Metastatic cancer is a cancer which has spread from its original location to a new organ in the body. This is not uncommon, and most forms of cancer can metastasiseand this happens through a series of steps, which will be described below. Lymphoma is no exception, and it has been known to cause tumour growth in other parts of the body than that which was originally affected; most common is that it will grow from affecting one particular lymph node, for example in the neck, to one located elsewhere, such as in the armpit or groin. Lymphoma may also metastasise and affect other areas of lymphatic tissue, such as that lining your intestines.
How does Cancer Metastasise?
As was briefly mentioned above, cancermetastasises in through a series of steps. The process will often begin through what is known as ‘local invasion’, where the cancer cells invade normal tissue nearby their current stronghold. The local invasion can then be followed by ‘intravasation’, which is where the cells attack close-by blood vessels, which allows them to enter lymphatic system and bloodstream, thus circulating to other parts of the body. Once they have reached a new location, the cancer seizes its circulation and begins attacking nearby tissue – this is called extravasation – after which the cells form new tumours in the new location (a process called proliferation) and in a final step this is followed by angiogenesis, where the growth of new blood vessels is stimulated so as to increase the blood supply for the new tumour, which allows it to grow further.
Does Metastasis Lead to New Forms of Cancer?
The short answer is no, it does not. Any form of cancer metastasis leads to the same form of cancer but in a different location; in other words, lung cancer that causes tumour growth in the breast does not give you breast cancer, but lung cancer in the breast. Likewise, the spread of lymphoma from one part of the body to another does not mean that you have two forms of lymphoma, rather it means that you have a metastatic form of your primary lymphoma.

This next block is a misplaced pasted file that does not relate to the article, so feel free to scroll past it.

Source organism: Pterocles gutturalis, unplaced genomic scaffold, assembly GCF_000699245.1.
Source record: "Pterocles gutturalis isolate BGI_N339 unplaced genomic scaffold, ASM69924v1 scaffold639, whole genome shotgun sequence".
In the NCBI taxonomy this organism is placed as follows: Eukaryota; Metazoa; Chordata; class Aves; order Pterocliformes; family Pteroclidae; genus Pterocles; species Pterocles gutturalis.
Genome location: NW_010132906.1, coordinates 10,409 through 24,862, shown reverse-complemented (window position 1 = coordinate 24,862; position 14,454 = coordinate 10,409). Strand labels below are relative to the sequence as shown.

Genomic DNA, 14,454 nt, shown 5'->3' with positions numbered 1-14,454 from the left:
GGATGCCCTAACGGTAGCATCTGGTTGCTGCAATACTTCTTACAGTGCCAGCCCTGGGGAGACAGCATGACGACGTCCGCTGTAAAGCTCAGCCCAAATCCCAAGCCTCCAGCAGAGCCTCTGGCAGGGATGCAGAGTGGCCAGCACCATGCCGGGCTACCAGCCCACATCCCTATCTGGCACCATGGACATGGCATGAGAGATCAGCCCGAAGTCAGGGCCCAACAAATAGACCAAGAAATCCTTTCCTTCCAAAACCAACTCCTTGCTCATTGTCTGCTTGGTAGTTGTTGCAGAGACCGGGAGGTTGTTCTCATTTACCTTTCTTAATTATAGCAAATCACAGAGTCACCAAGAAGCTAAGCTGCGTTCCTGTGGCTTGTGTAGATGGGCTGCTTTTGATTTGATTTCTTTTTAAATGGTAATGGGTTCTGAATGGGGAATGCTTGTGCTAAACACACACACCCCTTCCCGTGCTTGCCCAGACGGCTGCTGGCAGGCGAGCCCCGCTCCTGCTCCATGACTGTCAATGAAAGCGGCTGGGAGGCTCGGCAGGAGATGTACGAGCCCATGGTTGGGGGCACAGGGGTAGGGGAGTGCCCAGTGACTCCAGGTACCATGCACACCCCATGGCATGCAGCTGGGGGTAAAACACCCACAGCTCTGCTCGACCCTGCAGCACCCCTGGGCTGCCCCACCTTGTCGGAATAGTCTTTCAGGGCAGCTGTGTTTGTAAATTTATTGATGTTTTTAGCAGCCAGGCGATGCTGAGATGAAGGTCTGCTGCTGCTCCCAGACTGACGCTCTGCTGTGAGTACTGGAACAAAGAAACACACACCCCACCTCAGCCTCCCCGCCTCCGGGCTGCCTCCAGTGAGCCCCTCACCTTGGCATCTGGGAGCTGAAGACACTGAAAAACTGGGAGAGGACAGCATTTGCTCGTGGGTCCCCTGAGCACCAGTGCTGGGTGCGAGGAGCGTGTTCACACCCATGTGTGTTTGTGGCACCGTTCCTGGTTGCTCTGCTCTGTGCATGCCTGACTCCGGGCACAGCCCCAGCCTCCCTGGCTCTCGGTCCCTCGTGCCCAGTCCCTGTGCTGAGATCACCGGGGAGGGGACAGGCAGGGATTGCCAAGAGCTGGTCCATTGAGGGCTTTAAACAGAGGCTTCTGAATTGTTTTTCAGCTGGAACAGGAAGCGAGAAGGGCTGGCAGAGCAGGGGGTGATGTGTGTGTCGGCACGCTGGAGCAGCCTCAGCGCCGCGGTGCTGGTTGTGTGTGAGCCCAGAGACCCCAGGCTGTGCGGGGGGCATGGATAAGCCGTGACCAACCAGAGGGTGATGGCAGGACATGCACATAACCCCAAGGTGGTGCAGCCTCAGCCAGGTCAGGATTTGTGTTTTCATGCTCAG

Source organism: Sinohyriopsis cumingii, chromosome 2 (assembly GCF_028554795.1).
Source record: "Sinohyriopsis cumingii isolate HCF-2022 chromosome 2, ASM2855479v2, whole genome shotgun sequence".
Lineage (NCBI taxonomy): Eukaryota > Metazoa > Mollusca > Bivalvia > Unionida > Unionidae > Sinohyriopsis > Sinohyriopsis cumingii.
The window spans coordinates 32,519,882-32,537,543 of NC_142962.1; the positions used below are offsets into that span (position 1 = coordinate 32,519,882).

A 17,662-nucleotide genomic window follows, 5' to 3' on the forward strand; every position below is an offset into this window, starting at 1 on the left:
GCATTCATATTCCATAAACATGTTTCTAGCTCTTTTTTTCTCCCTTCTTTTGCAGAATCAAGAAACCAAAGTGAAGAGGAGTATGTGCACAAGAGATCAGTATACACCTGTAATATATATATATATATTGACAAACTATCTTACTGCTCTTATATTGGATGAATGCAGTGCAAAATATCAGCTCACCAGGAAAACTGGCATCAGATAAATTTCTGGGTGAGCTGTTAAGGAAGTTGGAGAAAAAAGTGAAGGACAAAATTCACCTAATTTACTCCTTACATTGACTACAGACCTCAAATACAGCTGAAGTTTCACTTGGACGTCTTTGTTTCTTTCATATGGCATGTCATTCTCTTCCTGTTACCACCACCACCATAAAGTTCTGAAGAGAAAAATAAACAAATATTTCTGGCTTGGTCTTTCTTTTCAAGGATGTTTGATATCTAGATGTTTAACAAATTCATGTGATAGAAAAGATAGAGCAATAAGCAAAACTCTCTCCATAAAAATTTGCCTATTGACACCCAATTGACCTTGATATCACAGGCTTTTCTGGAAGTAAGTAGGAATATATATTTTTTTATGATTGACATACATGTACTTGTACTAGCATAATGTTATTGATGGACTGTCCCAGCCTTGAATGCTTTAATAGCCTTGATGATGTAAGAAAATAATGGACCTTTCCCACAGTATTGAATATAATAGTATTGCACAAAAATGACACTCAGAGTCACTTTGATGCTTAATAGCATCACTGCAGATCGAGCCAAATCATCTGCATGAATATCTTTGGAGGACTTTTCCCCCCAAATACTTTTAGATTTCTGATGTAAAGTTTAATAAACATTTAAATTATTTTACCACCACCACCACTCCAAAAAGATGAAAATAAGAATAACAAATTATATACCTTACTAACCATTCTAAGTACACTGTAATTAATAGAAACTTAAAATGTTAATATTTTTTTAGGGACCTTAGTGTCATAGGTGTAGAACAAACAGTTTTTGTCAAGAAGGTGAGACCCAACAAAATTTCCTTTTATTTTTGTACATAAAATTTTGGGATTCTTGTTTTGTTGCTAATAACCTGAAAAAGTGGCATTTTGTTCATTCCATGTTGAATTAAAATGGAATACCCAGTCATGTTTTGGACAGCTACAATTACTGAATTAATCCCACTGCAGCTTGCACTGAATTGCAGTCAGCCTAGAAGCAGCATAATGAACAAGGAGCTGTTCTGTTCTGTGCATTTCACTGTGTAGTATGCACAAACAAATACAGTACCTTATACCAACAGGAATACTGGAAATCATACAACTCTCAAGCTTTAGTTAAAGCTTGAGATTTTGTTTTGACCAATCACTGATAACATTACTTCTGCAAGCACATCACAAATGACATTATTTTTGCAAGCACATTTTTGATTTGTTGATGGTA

Treatment of Metastatic Lymphoma
Should your lymphoma become metastatic and move to other parts of your body, this does not necessarily mean that drastic changes will have to be made to your current treatment method. The metastatic tumour will not, as mentioned, be a different form of cancer; as such it will react to the same treatment in the same way, all things remaining equal, however your doctor may suggest an increased dosage or an extended number of treatments. However, metastasis may also be a sign that your currently prescribed treatment is not having the wished-for effect, and as such they may suggest that new treatments are used either instead of or in combination with your current chemotherapy. This could include radio therapy, which can be a highly effective treatment, however it is generally used sparingly as it can increase the risk of developing secondary cancers later in life.